I end the Physics 1 year with light and wave optics. Ray optics has been bumped to AP Physics 2. This helps to forestall the post-CST and post-AP doldrums that might otherwise take root. By the way, when students complain they can't do this or that because they suffer from Senioritis, I remind them that Senioritis is the disease, physics is the cure, and me? I'm the doctor!
Anyway, we get to rainbows, mirages, blue skies, 3-D movies and more during this season, so it's not so bad for anyone.
When we talk about diffraction, we end up doing an activity called "Diffraction in Action." (I know, too easy.) The activity ends with a pair of "rainbow glasses" being given to each student. Their experiences in the activity to this point allow them to see the glasses as crossed diffraction gratings.
But you'd think the Candyman had come to the room with delicious treats for the little boys and girls. Be prepared for squeals of delight and proclamations that this is the coolest thing ever and that they'll never take the glasses off.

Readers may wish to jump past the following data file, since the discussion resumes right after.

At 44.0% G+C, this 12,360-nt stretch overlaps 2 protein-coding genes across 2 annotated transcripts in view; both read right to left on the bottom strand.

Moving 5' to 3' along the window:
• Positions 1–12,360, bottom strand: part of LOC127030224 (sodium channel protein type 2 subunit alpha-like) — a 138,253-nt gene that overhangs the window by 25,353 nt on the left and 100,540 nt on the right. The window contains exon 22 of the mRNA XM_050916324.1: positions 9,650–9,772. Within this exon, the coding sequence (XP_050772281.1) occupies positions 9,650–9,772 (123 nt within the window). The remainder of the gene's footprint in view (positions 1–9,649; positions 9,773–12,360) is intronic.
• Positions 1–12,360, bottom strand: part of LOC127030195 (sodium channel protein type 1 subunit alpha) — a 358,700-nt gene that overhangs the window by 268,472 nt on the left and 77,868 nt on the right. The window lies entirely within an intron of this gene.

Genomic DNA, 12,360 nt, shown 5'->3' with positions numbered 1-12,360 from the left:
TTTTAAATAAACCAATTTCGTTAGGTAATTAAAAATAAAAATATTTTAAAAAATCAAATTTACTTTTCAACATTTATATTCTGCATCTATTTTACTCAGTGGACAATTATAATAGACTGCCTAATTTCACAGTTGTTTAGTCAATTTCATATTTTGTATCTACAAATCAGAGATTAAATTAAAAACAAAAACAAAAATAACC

To push the merriment over the top, I ask them to don the glasses and look toward my camera in the front of the room. When the flash pops, their collective shrieks are enough to provoke angry calls from the bowling alley, complaining about the noise we're making.
Worry not about any complaints from colleagues about the distraction that bespectacled students were in their classes. It's for science!
Of course, rainbow glasses don't grow on trees. You have to order them and pay for them. I get mine from Arbor Scientific for $0.75 each (volume pricing), so I can set up all my students for about $100. I've never been denied reimbursement from whichever funding source I've asked.
Blog of Phyz readers already know I'm a sucker for activities that get jaded high school seniors to act like elementary students--if even only for a little while. This active/giveaway meets that criterion with happiness to spare.
Diffraction in Action (PDF)
Diffraction in Action Answers (PDF)